The Palau Nacional


Though it looks old and stately, the Palau Nacional was actually designed for a 1929 exposition. It's part of a reaction against GaudÝ and his friends, and its design is not very original. The Palau Nacional houses an art museum and an ethnography museum, which delves among other things, into Roman Barcelona. In front is the Mies van der Rohe pavillion, which is probably one of the most famous buildings of the 20th century. It was the Bauhaus contribution to the 1929 exposition, and one look changed everyone's thinking. Internal and external space are tied together almost without a difference – it's simple, yet strikingly intelligent.

Another type of taste is the ridiculous Poble Espanyol – a sort of Disneyland version of Spain, built as a tourist attraction for the Olympics. It's replete with dolls, keychains and commemorative plates. The Fundaciˇ Joan Mirˇ is just down the road, so keep walking till you're safe inside.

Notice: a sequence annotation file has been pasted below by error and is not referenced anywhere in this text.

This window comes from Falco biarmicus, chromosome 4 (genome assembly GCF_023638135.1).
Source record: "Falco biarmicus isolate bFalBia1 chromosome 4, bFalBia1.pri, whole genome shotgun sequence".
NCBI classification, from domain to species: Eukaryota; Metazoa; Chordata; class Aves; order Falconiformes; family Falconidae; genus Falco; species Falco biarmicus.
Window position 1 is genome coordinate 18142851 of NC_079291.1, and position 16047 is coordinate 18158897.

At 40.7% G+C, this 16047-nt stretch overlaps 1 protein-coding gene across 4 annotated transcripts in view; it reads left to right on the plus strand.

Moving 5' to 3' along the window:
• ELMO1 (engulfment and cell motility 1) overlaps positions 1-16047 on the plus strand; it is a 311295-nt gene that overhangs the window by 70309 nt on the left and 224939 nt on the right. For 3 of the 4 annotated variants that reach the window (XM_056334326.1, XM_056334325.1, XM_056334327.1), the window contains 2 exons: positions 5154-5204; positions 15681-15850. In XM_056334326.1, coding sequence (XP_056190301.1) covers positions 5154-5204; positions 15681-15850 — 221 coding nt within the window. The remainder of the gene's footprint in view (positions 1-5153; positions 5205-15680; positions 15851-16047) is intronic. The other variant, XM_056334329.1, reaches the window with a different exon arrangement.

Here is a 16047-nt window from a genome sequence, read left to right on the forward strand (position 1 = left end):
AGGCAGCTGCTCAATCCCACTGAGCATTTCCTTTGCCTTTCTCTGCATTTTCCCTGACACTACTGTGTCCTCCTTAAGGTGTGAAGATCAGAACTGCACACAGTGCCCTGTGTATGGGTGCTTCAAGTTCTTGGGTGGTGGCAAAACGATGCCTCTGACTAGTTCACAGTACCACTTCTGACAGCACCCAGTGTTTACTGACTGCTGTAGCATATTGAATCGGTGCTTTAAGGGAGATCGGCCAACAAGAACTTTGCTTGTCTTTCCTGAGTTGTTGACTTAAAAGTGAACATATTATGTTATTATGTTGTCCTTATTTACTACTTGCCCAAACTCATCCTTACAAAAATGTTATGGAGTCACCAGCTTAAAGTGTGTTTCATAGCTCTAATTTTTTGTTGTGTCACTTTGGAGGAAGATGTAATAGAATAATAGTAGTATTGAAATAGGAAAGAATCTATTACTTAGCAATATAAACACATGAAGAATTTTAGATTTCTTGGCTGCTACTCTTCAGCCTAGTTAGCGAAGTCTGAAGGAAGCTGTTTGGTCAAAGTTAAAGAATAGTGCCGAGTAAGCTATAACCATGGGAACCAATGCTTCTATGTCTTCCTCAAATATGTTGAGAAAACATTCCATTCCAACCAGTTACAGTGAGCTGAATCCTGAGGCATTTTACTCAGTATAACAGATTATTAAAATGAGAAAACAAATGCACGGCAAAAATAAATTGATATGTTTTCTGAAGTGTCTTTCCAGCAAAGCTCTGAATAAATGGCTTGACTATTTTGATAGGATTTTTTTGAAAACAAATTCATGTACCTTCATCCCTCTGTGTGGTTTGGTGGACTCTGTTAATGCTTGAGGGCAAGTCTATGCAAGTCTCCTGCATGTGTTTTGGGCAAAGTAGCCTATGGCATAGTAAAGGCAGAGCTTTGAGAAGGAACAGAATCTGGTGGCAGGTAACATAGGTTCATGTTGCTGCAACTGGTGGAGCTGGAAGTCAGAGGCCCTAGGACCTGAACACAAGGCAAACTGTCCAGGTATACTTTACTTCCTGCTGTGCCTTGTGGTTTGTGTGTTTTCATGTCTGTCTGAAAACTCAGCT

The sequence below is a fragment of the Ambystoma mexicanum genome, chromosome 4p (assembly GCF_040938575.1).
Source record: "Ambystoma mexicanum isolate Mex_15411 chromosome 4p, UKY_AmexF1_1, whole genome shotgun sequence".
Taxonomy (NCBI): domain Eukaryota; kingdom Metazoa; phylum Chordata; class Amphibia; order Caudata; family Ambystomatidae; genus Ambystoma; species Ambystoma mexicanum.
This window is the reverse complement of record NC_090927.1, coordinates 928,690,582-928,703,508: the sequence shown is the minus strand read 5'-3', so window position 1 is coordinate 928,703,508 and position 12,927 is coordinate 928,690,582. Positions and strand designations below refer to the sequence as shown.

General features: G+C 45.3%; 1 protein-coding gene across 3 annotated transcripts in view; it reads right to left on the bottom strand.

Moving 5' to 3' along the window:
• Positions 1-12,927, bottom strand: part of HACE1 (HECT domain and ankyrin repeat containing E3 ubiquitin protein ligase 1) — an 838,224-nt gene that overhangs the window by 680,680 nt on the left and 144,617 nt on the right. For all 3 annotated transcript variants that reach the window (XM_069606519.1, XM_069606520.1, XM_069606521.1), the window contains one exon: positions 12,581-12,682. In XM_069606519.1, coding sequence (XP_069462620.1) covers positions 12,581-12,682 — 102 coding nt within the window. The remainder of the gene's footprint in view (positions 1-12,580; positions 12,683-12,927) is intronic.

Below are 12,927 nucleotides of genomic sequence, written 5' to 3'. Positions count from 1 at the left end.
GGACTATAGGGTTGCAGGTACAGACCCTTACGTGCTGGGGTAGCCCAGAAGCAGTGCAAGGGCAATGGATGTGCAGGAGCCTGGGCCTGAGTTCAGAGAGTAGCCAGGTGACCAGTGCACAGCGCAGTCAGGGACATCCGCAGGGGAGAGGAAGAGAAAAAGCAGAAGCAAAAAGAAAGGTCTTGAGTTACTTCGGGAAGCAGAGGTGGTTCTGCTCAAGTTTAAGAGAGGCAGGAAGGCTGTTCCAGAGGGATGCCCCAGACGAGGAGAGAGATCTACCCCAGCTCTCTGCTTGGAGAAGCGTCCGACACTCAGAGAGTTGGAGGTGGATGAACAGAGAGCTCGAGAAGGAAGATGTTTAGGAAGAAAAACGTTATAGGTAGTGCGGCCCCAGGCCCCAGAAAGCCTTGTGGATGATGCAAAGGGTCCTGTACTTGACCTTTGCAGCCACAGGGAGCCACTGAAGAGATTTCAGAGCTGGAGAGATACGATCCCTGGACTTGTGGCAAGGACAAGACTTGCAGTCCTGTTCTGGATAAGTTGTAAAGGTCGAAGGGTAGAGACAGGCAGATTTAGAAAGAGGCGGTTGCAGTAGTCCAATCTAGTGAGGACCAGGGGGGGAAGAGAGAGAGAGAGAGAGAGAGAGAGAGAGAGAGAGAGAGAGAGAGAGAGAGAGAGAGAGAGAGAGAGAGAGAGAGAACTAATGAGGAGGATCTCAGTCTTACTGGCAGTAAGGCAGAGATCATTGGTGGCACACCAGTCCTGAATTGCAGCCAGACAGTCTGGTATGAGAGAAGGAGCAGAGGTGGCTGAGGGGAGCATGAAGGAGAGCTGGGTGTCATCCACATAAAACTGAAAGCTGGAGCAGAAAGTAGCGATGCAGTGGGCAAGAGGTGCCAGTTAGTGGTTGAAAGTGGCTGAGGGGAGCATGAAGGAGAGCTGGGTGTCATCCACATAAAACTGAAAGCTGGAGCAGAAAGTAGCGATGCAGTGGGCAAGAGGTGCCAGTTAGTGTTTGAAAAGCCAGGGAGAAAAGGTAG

Finally, the Palau is up on a hill, and the views are spectacular.

Click for a larger version The Palau nacional

 

Click for a larger version Font mÓgica

In front of the Palau Nacional. There are classical statues and urns, and rather un-classical light shows. (No doubt that's the magic.)

Click for a larger version The statues surveying  Barcelona
Click for a larger version The camera surveying Barcelona

The tiny little smudge in the center is the Sagrada Familia

Click for a larger version More of Barcelona from the Palau Nacional

This is not a hick town.

Click for a larger version Mies van der Rubble

One of the most famous and serenely simple  buildings of the 20th century. While I was there, unfortunately, everything was being dug up.